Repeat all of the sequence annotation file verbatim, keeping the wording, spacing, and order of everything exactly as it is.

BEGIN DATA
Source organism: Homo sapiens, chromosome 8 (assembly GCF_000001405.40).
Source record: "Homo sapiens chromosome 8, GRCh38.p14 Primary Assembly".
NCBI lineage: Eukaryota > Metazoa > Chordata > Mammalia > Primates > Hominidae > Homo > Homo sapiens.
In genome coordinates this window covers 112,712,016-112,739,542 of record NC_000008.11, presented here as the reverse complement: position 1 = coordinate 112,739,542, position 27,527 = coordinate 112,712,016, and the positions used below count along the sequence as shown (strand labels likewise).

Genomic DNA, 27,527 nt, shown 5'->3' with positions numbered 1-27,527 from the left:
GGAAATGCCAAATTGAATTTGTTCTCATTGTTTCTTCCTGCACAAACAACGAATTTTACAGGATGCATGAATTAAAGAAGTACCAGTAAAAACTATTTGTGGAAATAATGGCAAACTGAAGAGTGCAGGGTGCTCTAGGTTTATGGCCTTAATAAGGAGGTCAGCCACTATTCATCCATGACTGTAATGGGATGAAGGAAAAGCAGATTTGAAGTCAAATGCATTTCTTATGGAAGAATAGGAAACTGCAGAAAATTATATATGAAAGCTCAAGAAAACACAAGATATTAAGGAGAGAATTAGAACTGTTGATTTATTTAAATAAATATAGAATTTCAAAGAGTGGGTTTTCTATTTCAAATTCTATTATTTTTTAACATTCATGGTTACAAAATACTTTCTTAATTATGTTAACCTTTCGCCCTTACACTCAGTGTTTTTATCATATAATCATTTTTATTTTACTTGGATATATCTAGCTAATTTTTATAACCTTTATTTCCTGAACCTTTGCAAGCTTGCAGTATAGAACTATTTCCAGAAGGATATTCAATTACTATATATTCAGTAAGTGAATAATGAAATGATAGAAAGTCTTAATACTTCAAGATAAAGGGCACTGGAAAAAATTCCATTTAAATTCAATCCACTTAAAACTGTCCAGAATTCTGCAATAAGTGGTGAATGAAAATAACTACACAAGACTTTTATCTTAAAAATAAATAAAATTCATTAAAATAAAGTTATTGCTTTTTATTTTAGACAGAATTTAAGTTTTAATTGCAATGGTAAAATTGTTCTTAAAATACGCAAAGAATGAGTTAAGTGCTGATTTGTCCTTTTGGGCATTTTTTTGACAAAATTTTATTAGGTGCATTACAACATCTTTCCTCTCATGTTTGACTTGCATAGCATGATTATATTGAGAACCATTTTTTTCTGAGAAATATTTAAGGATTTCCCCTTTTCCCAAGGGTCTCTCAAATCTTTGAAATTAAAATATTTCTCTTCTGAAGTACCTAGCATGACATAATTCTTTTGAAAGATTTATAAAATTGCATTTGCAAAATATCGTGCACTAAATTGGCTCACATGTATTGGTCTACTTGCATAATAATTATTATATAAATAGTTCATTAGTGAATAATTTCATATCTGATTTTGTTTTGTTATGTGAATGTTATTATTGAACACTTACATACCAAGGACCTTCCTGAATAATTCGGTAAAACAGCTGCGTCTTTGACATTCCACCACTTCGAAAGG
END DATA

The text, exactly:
Source organism: Homo sapiens, chromosome 8 (assembly GCF_000001405.40).
Source record: "Homo sapiens chromosome 8, GRCh38.p14 Primary Assembly".
NCBI lineage: Eukaryota > Metazoa > Chordata > Mammalia > Primates > Hominidae > Homo > Homo sapiens.
In genome coordinates this window covers 112,712,016-112,739,542 of record NC_000008.11, presented here as the reverse complement: position 1 = coordinate 112,739,542, position 27,527 = coordinate 112,712,016, and the positions used below count along the sequence as shown (strand labels likewise).

Genomic DNA, 27,527 nt, shown 5'->3' with positions numbered 1-27,527 from the left:
GGAAATGCCAAATTGAATTTGTTCTCATTGTTTCTTCCTGCACAAACAACGAATTTTACAGGATGCATGAATTAAAGAAGTACCAGTAAAAACTATTTGTGGAAATAATGGCAAACTGAAGAGTGCAGGGTGCTCTAGGTTTATGGCCTTAATAAGGAGGTCAGCCACTATTCATCCATGACTGTAATGGGATGAAGGAAAAGCAGATTTGAAGTCAAATGCATTTCTTATGGAAGAATAGGAAACTGCAGAAAATTATATATGAAAGCTCAAGAAAACACAAGATATTAAGGAGAGAATTAGAACTGTTGATTTATTTAAATAAATATAGAATTTCAAAGAGTGGGTTTTCTATTTCAAATTCTATTATTTTTTAACATTCATGGTTACAAAATACTTTCTTAATTATGTTAACCTTTCGCCCTTACACTCAGTGTTTTTATCATATAATCATTTTTATTTTACTTGGATATATCTAGCTAATTTTTATAACCTTTATTTCCTGAACCTTTGCAAGCTTGCAGTATAGAACTATTTCCAGAAGGATATTCAATTACTATATATTCAGTAAGTGAATAATGAAATGATAGAAAGTCTTAATACTTCAAGATAAAGGGCACTGGAAAAAATTCCATTTAAATTCAATCCACTTAAAACTGTCCAGAATTCTGCAATAAGTGGTGAATGAAAATAACTACACAAGACTTTTATCTTAAAAATAAATAAAATTCATTAAAATAAAGTTATTGCTTTTTATTTTAGACAGAATTTAAGTTTTAATTGCAATGGTAAAATTGTTCTTAAAATACGCAAAGAATGAGTTAAGTGCTGATTTGTCCTTTTGGGCATTTTTTTGACAAAATTTTATTAGGTGCATTACAACATCTTTCCTCTCATGTTTGACTTGCATAGCATGATTATATTGAGAACCATTTTTTTCTGAGAAATATTTAAGGATTTCCCCTTTTCCCAAGGGTCTCTCAAATCTTTGAAATTAAAATATTTCTCTTCTGAAGTACCTAGCATGACATAATTCTTTTGAAAGATTTATAAAATTGCATTTGCAAAATATCGTGCACTAAATTGGCTCACATGTATTGGTCTACTTGCATAATAATTATTATATAAATAGTTCATTAGTGAATAATTTCATATCTGATTTTGTTTTGTTATGTGAATGTTATTATTGAACACTTACATACCAAGGACCTTCCTGAATAATTCGGTAAAACAGCTGCGTCTTTGACATTCCACCACTTCGAAAGG